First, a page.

A Hezbollah supporter holds a poster of Hezbollah leader Seyyed Hassan Nasrallah during a rally to mark the third anniversary of the end of the 33-day war with Israel, Lebanon, Friday Aug. 14, 2009.
Hezbollah’s leader says Israel does not have the military might to destroy the resistance movement adding that if the regime bombards Beirut they will strike back Tel Aviv.
“I have a question to ask all political and military experts as well as analysts. In your eyes, are the Israeli army and the ruling government capable of attacking Lebanon and breaking the resistance? I tell you that they are not,” Seyyed Hassan Nasrallah said in a speech to mark the end of the third anniversary of Israel’s 33-day war on Lebanon in 2006.
Nasrallah made the remarks after Israeli Defense Minister Ehud Barak hinted at Tel Aviv’s intention to launch another offensive against Lebanon.
"We tell the Israelis today that if they bombard Beirut or the southern suburbs we will strike Tel Aviv," he added.
Nasrallah said Lebanon’s victory in the 2006 war proved that the Israeli army was no longer undefeatable.
"Lebanon must have a deterrent armed force. When we have such a force, we can tell the Israelis that they will not be able to achieve their goals.”
Israel is unlikely to attack Lebanon, Nasrallah reiterated, asserting at the same time that any Israeli attack, whether it came from ground or air, would surely be repelled by the resistance no matter how modern the Israeli military system would be.
After receiving a crushing defeat in the 2006 war, the Israeli army has been planning to upgrade its military system including its tanks.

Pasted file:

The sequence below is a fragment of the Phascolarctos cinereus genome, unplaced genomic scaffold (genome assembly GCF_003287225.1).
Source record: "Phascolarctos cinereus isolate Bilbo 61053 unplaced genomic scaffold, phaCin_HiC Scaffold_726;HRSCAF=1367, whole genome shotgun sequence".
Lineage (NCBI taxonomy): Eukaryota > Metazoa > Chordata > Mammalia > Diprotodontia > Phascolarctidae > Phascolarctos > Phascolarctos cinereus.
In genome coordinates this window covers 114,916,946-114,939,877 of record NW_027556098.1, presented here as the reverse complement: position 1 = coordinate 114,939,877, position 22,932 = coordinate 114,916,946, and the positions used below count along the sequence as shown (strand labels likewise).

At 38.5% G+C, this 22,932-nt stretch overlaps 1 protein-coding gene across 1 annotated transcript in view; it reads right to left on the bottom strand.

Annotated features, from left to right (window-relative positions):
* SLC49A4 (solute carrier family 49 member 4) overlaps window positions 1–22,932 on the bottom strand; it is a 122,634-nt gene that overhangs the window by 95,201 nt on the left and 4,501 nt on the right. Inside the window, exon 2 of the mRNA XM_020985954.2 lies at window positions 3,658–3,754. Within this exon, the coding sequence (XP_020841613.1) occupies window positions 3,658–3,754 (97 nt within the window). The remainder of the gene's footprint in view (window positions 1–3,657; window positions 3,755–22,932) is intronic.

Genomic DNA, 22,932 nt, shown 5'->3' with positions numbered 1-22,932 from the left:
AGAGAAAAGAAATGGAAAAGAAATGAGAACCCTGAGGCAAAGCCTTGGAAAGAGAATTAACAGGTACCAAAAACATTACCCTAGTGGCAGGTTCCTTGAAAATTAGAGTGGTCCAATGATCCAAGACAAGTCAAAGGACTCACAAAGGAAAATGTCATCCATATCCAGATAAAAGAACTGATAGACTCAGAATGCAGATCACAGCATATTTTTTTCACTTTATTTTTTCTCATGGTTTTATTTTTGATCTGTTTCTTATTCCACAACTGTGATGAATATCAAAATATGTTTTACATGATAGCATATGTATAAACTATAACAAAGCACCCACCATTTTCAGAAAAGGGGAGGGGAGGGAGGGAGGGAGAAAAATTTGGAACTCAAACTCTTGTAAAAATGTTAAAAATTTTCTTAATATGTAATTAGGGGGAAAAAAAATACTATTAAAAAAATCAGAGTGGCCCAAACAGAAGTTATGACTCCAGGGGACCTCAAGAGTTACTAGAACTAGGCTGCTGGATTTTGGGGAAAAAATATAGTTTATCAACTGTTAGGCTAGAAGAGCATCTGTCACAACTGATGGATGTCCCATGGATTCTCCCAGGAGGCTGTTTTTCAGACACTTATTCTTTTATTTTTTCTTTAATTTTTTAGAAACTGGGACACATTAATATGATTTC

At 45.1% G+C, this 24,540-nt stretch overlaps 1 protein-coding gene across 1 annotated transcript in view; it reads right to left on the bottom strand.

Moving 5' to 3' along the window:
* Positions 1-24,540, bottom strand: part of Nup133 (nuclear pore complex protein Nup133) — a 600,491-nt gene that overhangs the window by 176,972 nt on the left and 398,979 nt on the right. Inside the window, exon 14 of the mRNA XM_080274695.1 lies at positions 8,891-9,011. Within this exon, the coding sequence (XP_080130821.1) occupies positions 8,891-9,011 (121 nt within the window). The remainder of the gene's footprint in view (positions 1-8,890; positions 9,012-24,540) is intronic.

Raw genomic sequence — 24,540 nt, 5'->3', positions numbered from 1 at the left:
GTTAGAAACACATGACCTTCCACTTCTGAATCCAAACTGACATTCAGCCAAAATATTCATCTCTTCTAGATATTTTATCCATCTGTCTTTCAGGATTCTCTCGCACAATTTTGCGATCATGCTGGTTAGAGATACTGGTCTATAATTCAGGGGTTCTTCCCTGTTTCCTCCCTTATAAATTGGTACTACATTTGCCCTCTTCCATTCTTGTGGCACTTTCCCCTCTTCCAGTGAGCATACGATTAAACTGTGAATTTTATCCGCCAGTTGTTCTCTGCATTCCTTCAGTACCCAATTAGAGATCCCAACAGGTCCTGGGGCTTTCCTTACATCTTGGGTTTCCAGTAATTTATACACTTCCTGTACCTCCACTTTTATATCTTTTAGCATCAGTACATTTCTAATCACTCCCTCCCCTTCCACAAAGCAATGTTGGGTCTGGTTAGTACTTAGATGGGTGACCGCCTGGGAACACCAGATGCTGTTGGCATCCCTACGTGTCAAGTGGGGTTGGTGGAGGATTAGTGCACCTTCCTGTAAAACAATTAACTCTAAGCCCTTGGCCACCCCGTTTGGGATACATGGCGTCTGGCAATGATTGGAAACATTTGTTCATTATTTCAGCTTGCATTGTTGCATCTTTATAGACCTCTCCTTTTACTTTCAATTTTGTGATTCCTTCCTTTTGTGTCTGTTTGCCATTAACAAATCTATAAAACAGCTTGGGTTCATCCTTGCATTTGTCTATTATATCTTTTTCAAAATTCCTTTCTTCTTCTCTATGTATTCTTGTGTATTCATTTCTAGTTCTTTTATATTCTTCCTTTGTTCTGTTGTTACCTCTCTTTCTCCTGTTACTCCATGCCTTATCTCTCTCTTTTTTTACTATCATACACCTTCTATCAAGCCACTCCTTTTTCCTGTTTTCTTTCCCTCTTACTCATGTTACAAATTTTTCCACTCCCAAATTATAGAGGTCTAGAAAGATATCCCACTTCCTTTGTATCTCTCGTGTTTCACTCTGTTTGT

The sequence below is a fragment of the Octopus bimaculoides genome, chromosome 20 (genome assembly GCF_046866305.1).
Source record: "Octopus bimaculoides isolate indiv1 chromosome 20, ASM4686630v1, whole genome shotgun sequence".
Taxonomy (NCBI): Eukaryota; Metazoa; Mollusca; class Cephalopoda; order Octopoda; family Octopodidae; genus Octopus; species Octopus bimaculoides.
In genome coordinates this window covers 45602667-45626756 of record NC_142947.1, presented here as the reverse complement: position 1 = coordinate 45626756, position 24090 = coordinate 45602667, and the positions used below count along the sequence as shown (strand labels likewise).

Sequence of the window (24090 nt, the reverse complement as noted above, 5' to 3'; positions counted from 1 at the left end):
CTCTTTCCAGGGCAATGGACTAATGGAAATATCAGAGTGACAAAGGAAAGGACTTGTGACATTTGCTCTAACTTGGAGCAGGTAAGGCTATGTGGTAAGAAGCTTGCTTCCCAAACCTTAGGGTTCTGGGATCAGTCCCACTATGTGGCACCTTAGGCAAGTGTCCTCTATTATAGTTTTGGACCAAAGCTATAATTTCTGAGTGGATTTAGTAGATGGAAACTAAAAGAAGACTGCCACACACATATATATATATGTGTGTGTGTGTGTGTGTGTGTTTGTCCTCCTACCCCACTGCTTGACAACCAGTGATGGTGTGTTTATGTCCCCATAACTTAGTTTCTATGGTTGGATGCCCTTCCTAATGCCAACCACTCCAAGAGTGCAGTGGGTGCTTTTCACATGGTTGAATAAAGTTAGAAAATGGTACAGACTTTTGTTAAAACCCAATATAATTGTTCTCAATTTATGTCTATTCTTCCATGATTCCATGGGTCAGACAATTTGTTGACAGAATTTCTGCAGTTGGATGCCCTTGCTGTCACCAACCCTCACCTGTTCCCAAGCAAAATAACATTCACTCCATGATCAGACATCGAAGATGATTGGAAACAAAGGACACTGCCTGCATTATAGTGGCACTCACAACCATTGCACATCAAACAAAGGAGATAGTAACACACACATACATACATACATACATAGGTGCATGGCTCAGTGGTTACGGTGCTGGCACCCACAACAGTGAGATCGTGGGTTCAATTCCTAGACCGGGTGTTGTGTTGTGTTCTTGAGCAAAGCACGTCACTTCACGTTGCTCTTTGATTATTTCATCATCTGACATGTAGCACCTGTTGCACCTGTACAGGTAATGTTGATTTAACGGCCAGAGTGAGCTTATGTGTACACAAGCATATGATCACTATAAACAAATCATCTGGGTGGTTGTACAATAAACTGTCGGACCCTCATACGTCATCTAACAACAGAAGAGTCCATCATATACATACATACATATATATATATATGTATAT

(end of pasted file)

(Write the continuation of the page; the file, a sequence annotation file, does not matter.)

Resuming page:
Israeli military officials said earlier that Tel Aviv was to equip its Merkava IV tanks, one of the world’s strongest tanks, with a new anti-missile system capable of intercepting incoming missiles. Hezbollah fighters had destroyed several Israeli Merkava tanks during the war.
Nasrallah also pointed to the recently held maneuvers by the Israeli military, saying that the resistance could hit any Israeli cities in case of an attack.
He also said that the Lebanese would all stand united to foil any Israeli plot ‘aimed at disintegrating’ the country.
The Hezbollah leader said Israel’s ongoing threats against Lebanon were ‘psychological warfare’ and served to sow discord among Lebanese parties to hinder the formation of a new cabinet.
Tel Aviv "is (rather) seeking to pressure the Lebanese government against Hezbollah’s participation in the new Cabinet," he said.
Nasrallah also strongly called on the Lebanese security and intelligence services to double their efforts to track down and arrest Israeli-linked spies.
Lebanon has been engaged in disbanding what it believes to be Israeli spy networks as part of a four-month crackdown on espionage activities.